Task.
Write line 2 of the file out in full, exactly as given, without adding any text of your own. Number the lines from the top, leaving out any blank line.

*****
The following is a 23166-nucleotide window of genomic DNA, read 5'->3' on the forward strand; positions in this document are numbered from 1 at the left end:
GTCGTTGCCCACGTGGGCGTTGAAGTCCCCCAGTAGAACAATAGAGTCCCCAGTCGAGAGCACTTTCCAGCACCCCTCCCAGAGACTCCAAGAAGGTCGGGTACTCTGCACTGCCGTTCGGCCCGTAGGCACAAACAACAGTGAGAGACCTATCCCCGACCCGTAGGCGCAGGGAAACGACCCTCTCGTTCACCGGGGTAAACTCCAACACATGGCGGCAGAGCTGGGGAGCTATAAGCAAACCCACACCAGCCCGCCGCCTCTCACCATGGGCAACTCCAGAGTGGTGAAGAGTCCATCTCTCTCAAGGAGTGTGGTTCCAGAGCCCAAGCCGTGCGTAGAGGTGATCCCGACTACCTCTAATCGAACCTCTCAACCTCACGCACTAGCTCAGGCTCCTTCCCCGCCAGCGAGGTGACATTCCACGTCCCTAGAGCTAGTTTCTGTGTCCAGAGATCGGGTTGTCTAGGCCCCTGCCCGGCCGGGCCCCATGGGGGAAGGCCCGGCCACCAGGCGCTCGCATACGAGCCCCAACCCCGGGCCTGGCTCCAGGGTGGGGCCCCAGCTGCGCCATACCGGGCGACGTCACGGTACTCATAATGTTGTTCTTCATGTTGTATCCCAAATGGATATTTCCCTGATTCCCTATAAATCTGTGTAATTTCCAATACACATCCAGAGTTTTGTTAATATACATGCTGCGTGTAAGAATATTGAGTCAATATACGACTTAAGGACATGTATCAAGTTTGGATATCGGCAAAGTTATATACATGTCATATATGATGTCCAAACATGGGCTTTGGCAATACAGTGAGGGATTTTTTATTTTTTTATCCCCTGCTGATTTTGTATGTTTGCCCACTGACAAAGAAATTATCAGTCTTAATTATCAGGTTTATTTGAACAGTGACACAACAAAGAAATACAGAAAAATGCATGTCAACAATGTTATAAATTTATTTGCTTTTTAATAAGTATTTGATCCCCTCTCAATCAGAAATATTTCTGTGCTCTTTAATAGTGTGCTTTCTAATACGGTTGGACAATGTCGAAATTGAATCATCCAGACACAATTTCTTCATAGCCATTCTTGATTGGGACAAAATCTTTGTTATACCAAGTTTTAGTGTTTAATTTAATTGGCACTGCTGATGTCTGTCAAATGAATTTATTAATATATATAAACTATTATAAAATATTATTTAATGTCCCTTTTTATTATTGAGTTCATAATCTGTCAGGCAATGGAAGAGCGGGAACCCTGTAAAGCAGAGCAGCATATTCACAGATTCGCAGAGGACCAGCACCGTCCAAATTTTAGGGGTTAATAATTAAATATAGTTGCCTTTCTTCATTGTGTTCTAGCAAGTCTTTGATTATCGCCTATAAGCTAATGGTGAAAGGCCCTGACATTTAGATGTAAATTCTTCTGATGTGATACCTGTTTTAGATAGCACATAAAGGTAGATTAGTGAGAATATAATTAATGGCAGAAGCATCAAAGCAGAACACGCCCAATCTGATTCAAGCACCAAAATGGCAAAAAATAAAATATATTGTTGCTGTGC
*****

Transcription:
GTCGTTGCCCACGTGGGCGTTGAAGTCCCCCAGTAGAACAATAGAGTCCCCAGTCGAGAGCACTTTCCAGCACCCCTCCCAGAGACTCCAAGAAGGTCGGGTACTCTGCACTGCCGTTCGGCCCGTAGGCACAAACAACAGTGAGAGACCTATCCCCGACCCGTAGGCGCAGGGAAACGACCCTCTCGTTCACCGGGGTAAACTCCAACACATGGCGGCAGAGCTGGGGAGCTATAAGCAAACCCACACCAGCCCGCCGCCTCTCACCATGGGCAACTCCAGAGTGGTGAAGAGTCCATCTCTCTCAAGGAGTGTGGTTCCAGAGCCCAAGCCGTGCGTAGAGGTGATCCCGACTACCTCTAATCGAACCTCTCAACCTCACGCACTAGCTCAGGCTCCTTCCCCGCCAGCGAGGTGACATTCCACGTCCCTAGAGCTAGTTTCTGTGTCCAGAGATCGGGTTGTCTAGGCCCCTGCCCGGCCGGGCCCCATGGGGGAAGGCCCGGCCACCAGGCGCTCGCATACGAGCCCCAACCCCGGGCCTGGCTCCAGGGTGGGGCCCCAGCTGCGCCATACCGGGCGACGTCACGGTACTCATAATGTTGTTCTTCATGTTGTATCCCAAATGGATATTTCCCTGATTCCCTATAAATCTGTGTAATTTCCAATACACATCCAGAGTTTTGTTAATATACATGCTGCGTGTAAGAATATTGAGTCAATATACGACTTAAGGACATGTATCAAGTTTGGATATCGGCAAAGTTATATACATGTCATATATGATGTCCAAACATGGGCTTTGGCAATACAGTGAGGGATTTTTTATTTTTTTATCCCCTGCTGATTTTGTATGTTTGCCCACTGACAAAGAAATTATCAGTCTTAATTATCAGGTTTATTTGAACAGTGACACAACAAAGAAATACAGAAAAATGCATGTCAACAATGTTATAAATTTATTTGCTTTTTAATAAGTATTTGATCCCCTCTCAATCAGAAATATTTCTGTGCTCTTTAATAGTGTGCTTTCTAATACGGTTGGACAATGTCGAAATTGAATCATCCAGACACAATTTCTTCATAGCCATTCTTGATTGGGACAAAATCTTTGTTATACCAAGTTTTAGTGTTTAATTTAATTGGCACTGCTGATGTCTGTCAAATGAATTTATTAATATATATAAACTATTATAAAATATTATTTAATGTCCCTTTTTATTATTGAGTTCATAATCTGTCAGGCAATGGAAGAGCGGGAACCCTGTAAAGCAGAGCAGCATATTCACAGATTCGCAGAGGACCAGCACCGTCCAAATTTTAGGGGTTAATAATTAAATATAGTTGCCTTTCTTCATTGTGTTCTAGCAAGTCTTTGATTATCGCCTATAAGCTAATGGTGAAAGGCCCTGACATTTAGATGTAAATTCTTCTGATGTGATACCTGTTTTAGATAGCACATAAAGGTAGATTAGTGAGAATATAATTAATGGCAGAAGCATCAAAGCAGAACACGCCCAATCTGATTCAAGCACCAAAATGGCAAAAAATAAAATATATTGTTGCTGTGC